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Flunking 'History'

[whitespace] American History X
Peter Sore

Adoring Brother: Edward Furlong plays a young skinhead-in-the-making in Tony Kaye's overwrought and overrated 'American History X.'

'American History X' pulls punches in fight against fascism

By Richard von Busack

THIS HUGELY overrated melodrama about the conversion of a L.A. Nazi skinhead has picked up a reputation for being hard-hitting. Actually, American History X is a veritable windmill of pulled punches. Except for about five minutes of extreme violence, there's nothing to offend anyone. You've heard the slurs on talk radio already. Renounced by its director, first-timer Tony Kaye, American History X could possibly be a butchered film, since it was recut by New Line Cinema. But David McKenna's script contains more straw men than a scarecrow factory: Raging but Sensitive Skinhead Derek (Edward Norton), Adoring Brother Danny (Edward Furlong), Impotent Liberal Murray (Elliott Gould), Overwhelmed Mom Doris (Beverly D'Angelo, squandered), Self-Sacrificing School Principal Sweeney (Avery "Captain Sisko" Brooks, earnest as William Shatner), and Fat Evil Slob Seth (Ethan Suplee).

If you're going to wrestle with the devil, you'd better have some muscle, but McKenna's approach to the problem of racism shows the same manipulativeness and self-righteousness that he uses to condemn the racist gang leader, Cameron (Stacy Keach). Not since High School Confidential's Mr. A (Jackie Coogan) has there been such an unbelievable ringleader as Keach, peeking from behind his thick glasses. The victims of white savagery here all pretty much asked for it, to soothe the nerves of any skins in the audience; and the gripes about "affirmative blackshun" and poor old Hillary Clinton drew shouts of pleasure from one bonehead with whom I had to share the theater. The onus is on black people, such as Sweeney, to heal the skinheads' wounds. In the end, the system works.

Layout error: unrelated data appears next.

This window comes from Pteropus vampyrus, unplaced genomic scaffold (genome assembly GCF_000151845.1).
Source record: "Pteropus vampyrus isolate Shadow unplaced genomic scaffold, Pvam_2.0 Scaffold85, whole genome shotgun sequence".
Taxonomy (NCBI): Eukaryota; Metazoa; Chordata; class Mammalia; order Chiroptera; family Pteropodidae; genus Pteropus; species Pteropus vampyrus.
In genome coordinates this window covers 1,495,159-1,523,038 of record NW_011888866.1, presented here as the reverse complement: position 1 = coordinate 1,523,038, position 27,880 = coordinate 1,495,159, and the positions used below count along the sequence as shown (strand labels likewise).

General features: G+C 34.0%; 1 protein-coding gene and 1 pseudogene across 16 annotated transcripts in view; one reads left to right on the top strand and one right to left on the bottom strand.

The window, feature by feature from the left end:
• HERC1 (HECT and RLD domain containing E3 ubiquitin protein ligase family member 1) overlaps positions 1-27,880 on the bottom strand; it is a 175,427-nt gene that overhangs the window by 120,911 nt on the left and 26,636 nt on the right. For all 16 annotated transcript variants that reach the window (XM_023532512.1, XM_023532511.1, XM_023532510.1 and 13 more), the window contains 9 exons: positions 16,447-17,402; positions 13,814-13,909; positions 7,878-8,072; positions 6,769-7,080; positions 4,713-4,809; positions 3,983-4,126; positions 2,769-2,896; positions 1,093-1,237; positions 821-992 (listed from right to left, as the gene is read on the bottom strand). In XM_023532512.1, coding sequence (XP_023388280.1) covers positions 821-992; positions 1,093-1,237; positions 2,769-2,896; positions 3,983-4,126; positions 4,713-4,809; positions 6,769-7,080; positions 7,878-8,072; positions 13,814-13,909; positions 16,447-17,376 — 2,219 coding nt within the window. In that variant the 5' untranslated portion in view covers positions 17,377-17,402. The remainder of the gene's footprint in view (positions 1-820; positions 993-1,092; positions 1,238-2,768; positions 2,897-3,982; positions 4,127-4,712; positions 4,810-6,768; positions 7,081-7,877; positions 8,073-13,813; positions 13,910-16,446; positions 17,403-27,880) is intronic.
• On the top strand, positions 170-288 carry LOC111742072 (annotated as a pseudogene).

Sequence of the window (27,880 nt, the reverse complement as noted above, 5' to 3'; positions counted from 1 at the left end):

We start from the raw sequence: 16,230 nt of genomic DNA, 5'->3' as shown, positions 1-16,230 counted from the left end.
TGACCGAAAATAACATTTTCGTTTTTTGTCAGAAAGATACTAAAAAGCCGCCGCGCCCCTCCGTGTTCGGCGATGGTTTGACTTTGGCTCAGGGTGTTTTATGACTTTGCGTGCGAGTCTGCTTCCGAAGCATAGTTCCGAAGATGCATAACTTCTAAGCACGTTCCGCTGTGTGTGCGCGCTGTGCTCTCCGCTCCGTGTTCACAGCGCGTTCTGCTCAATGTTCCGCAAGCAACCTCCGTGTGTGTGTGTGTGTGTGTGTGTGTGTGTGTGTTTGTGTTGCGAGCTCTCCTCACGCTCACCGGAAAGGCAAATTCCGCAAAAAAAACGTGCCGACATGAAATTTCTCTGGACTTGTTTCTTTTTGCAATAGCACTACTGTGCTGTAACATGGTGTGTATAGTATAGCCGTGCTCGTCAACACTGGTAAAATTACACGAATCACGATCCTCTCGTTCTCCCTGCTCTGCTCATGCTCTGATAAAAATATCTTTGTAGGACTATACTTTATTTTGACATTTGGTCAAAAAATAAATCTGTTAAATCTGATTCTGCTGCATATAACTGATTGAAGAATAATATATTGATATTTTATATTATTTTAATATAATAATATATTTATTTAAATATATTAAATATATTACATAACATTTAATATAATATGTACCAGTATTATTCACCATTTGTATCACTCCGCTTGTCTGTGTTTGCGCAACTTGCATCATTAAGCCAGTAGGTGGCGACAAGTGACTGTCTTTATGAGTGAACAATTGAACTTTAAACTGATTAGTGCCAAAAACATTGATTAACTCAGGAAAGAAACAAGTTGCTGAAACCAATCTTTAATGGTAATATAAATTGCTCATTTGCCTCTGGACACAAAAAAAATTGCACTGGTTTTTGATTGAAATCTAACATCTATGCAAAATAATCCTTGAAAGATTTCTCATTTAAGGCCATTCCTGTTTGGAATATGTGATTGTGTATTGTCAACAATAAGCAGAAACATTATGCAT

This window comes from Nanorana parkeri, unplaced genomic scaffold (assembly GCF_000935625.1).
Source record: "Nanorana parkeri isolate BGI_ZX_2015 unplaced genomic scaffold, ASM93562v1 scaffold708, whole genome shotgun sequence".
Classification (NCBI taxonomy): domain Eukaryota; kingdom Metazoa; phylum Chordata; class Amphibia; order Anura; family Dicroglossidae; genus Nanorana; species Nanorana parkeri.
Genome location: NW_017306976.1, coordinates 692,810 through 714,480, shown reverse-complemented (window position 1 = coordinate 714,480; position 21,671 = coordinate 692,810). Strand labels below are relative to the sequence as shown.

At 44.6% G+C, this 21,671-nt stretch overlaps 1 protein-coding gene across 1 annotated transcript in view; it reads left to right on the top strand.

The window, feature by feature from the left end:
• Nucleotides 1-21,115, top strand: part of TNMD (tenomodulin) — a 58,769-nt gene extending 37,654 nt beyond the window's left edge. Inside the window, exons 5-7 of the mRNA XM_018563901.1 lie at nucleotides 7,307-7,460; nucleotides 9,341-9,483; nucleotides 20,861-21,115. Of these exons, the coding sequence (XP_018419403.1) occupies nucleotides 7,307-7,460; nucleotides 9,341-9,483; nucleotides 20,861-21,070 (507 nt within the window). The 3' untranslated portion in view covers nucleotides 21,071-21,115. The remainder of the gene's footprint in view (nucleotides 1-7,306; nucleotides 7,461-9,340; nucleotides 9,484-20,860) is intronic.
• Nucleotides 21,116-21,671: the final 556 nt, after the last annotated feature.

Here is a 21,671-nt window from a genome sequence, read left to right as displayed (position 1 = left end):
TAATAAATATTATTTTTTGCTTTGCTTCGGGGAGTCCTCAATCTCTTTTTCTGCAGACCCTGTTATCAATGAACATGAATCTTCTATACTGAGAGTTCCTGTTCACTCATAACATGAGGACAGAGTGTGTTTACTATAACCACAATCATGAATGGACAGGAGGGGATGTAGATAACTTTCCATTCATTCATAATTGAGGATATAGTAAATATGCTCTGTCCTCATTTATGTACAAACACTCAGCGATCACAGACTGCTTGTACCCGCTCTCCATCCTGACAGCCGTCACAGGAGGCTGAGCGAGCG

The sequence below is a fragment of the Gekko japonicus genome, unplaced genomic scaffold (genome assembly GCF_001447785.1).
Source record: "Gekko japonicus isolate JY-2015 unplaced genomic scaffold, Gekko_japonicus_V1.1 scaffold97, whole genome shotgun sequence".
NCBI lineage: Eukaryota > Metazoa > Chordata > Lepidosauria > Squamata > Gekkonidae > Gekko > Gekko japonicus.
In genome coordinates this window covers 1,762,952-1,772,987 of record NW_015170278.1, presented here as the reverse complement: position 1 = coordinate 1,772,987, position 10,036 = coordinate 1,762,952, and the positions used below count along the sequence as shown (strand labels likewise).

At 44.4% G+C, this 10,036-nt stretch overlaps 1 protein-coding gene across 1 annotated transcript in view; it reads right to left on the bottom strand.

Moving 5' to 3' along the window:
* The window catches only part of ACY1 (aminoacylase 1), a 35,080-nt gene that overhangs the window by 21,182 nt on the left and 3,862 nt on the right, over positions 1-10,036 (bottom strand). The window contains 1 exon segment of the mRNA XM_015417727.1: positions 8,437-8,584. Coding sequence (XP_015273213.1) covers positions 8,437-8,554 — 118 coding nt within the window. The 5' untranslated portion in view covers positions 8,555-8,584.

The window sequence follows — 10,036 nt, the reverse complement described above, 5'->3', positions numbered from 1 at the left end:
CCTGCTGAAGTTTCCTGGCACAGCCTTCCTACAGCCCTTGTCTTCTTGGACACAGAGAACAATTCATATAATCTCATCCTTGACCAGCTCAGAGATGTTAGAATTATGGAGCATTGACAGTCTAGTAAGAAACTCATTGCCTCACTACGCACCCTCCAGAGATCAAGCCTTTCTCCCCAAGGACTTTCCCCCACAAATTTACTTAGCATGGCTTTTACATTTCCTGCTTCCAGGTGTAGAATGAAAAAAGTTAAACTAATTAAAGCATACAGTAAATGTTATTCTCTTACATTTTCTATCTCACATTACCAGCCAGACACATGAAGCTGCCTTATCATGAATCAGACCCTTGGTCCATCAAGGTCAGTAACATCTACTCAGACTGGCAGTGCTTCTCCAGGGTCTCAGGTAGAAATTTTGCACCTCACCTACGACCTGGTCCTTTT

Kaye's not having any feel for an individual's efforts to shake off his mind-forged manacles is bad enough. What's worse is that Kaye doesn't have any feel for the ugly but fascinating qualities of fascism--despite his lucrative career in TV commercials. Kaye brings the same salient quality to the film that marks his TV work: glossy but threatening imagery. A key basketball game is shot exactly like a Nike commercial, with swastikas instead of swooshes. A shootout features slo-mo highlights lifted from John Woo. When Derek apologizes to his brother for killing his two victims, you expect Danny to say, "But it was such a balletic act of violence!"

American History X (R; 118 min.), directed and photographed by Tony Kaye, written by David McKenna and starring Edward Furlong and Edward Norton, opens Friday at selected theaters valleywide.

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From the November 19-24, 1998 issue of Metro.

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